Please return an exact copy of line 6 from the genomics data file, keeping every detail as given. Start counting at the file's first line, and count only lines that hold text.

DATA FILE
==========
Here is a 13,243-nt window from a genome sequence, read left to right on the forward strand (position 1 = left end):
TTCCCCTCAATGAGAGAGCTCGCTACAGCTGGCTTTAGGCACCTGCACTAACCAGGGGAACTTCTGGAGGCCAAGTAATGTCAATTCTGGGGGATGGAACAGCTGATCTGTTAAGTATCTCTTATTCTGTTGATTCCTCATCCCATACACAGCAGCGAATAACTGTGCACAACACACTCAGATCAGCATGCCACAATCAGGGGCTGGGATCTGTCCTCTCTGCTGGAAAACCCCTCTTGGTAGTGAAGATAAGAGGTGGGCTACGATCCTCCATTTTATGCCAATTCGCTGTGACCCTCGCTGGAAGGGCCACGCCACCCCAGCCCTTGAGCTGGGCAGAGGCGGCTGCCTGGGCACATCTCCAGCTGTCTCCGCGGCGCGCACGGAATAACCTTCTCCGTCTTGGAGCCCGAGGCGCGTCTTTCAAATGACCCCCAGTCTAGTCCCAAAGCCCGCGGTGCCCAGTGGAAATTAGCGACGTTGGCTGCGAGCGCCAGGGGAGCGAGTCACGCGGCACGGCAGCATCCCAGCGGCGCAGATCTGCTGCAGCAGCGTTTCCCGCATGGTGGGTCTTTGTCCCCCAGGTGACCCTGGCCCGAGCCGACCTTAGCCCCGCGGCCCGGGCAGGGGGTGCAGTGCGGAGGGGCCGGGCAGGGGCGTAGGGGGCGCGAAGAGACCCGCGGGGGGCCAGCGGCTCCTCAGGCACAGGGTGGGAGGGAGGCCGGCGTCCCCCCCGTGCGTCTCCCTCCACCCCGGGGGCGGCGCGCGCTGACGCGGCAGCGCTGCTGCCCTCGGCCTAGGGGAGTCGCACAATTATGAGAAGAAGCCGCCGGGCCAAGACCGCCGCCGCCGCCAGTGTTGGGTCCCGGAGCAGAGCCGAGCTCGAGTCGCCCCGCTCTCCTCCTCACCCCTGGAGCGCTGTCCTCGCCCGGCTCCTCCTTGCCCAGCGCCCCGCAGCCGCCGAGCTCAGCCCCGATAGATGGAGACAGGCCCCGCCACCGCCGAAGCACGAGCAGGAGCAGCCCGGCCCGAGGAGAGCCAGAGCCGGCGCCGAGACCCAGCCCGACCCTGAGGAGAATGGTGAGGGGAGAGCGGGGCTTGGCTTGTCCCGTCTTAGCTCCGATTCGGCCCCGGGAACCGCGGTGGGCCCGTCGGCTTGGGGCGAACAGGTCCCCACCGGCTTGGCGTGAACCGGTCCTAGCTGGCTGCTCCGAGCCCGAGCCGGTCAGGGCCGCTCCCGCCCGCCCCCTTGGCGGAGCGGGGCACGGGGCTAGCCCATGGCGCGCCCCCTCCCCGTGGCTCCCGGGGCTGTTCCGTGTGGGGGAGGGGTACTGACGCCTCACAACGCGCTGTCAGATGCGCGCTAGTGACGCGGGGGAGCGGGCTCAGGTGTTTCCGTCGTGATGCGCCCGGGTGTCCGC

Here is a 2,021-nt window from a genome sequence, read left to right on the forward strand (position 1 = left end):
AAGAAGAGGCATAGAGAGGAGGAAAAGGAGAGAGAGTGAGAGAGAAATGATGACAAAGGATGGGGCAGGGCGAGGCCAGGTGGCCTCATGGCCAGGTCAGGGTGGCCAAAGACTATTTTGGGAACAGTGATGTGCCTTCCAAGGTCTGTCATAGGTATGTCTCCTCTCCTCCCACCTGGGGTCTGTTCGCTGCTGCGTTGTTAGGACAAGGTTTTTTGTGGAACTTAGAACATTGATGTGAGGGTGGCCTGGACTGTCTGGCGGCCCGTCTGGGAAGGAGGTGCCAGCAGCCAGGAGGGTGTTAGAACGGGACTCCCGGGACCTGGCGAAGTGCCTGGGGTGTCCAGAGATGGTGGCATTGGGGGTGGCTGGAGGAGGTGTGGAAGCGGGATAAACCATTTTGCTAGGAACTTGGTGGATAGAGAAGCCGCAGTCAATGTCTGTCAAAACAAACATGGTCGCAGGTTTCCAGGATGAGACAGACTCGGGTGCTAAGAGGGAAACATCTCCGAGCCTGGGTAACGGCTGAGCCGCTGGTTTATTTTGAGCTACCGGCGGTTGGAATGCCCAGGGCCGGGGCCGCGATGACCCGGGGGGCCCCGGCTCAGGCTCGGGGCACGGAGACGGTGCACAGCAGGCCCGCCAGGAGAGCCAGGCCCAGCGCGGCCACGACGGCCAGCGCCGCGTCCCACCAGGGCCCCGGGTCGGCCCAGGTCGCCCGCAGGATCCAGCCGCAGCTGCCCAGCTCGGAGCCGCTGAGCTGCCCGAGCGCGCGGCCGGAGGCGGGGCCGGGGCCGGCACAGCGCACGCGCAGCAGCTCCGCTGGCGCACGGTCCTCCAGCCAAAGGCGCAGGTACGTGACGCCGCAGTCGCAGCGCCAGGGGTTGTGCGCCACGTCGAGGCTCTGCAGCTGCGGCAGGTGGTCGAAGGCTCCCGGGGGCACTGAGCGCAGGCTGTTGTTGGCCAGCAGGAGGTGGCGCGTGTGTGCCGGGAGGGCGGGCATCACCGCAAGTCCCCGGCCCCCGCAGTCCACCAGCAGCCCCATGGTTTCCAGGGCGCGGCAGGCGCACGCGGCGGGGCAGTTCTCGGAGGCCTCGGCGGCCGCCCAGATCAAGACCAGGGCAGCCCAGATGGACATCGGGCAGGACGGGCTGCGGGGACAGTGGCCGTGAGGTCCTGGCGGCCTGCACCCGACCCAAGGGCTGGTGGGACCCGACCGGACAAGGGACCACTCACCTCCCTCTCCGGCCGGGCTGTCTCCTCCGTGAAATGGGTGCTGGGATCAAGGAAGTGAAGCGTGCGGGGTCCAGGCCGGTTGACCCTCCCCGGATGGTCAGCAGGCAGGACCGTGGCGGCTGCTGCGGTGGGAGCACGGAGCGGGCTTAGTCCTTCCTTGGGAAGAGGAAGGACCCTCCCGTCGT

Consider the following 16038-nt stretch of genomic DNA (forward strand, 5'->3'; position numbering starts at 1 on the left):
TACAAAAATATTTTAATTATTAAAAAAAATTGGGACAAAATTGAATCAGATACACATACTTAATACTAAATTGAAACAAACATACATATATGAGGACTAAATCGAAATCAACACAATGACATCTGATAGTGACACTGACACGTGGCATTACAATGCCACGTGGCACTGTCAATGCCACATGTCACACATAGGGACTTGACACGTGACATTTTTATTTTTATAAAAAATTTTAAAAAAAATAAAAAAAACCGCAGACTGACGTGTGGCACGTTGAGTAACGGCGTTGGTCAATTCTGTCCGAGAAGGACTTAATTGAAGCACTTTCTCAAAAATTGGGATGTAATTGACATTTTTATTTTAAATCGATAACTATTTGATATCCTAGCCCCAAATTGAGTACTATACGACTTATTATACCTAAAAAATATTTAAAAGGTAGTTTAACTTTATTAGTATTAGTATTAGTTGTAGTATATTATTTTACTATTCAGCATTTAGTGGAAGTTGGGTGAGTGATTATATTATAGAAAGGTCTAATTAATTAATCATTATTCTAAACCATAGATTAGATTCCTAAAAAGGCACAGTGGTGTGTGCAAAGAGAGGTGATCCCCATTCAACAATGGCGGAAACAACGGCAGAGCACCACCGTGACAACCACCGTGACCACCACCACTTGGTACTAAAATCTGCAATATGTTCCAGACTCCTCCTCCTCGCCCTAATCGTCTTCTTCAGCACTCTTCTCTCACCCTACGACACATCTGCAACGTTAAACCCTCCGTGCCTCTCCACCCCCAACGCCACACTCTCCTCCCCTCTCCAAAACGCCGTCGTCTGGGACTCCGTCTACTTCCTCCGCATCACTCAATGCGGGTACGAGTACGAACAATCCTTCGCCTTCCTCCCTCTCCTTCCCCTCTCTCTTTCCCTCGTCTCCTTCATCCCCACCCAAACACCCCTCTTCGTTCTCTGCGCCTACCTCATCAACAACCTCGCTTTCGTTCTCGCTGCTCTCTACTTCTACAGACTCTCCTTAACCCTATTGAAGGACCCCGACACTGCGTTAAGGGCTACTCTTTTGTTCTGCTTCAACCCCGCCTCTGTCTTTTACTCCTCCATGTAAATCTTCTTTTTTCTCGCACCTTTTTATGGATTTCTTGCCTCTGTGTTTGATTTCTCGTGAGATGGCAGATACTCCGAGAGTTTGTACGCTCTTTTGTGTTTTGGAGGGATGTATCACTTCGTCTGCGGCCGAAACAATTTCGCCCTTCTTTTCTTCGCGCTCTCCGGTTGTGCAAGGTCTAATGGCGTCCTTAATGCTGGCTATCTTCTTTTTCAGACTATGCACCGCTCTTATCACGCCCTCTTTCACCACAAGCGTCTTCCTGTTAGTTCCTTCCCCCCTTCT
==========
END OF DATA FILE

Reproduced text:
TACAAAAATATTTTAATTATTAAAAAAAATTGGGACAAAATTGAATCAGATACACATACTTAATACTAAATTGAAACAAACATACATATATGAGGACTAAATCGAAATCAACACAATGACATCTGATAGTGACACTGACACGTGGCATTACAATGCCACGTGGCACTGTCAATGCCACATGTCACACATAGGGACTTGACACGTGACATTTTTATTTTTATAAAAAATTTTAAAAAAAATAAAAAAAACCGCAGACTGACGTGTGGCACGTTGAGTAACGGCGTTGGTCAATTCTGTCCGAGAAGGACTTAATTGAAGCACTTTCTCAAAAATTGGGATGTAATTGACATTTTTATTTTAAATCGATAACTATTTGATATCCTAGCCCCAAATTGAGTACTATACGACTTATTATACCTAAAAAATATTTAAAAGGTAGTTTAACTTTATTAGTATTAGTATTAGTTGTAGTATATTATTTTACTATTCAGCATTTAGTGGAAGTTGGGTGAGTGATTATATTATAGAAAGGTCTAATTAATTAATCATTATTCTAAACCATAGATTAGATTCCTAAAAAGGCACAGTGGTGTGTGCAAAGAGAGGTGATCCCCATTCAACAATGGCGGAAACAACGGCAGAGCACCACCGTGACAACCACCGTGACCACCACCACTTGGTACTAAAATCTGCAATATGTTCCAGACTCCTCCTCCTCGCCCTAATCGTCTTCTTCAGCACTCTTCTCTCACCCTACGACACATCTGCAACGTTAAACCCTCCGTGCCTCTCCACCCCCAACGCCACACTCTCCTCCCCTCTCCAAAACGCCGTCGTCTGGGACTCCGTCTACTTCCTCCGCATCACTCAATGCGGGTACGAGTACGAACAATCCTTCGCCTTCCTCCCTCTCCTTCCCCTCTCTCTTTCCCTCGTCTCCTTCATCCCCACCCAAACACCCCTCTTCGTTCTCTGCGCCTACCTCATCAACAACCTCGCTTTCGTTCTCGCTGCTCTCTACTTCTACAGACTCTCCTTAACCCTATTGAAGGACCCCGACACTGCGTTAAGGGCTACTCTTTTGTTCTGCTTCAACCCCGCCTCTGTCTTTTACTCCTCCATGTAAATCTTCTTTTTTCTCGCACCTTTTTATGGATTTCTTGCCTCTGTGTTTGATTTCTCGTGAGATGGCAGATACTCCGAGAGTTTGTACGCTCTTTTGTGTTTTGGAGGGATGTATCACTTCGTCTGCGGCCGAAACAATTTCGCCCTTCTTTTCTTCGCGCTCTCCGGTTGTGCAAGGTCTAATGGCGTCCTTAATGCTGGCTATCTTCTTTTTCAGACTATGCACCGCTCTTATCACGCCCTCTTTCACCACAAGCGTCTTCCTGTTAGTTCCTTCCCCCCTTCT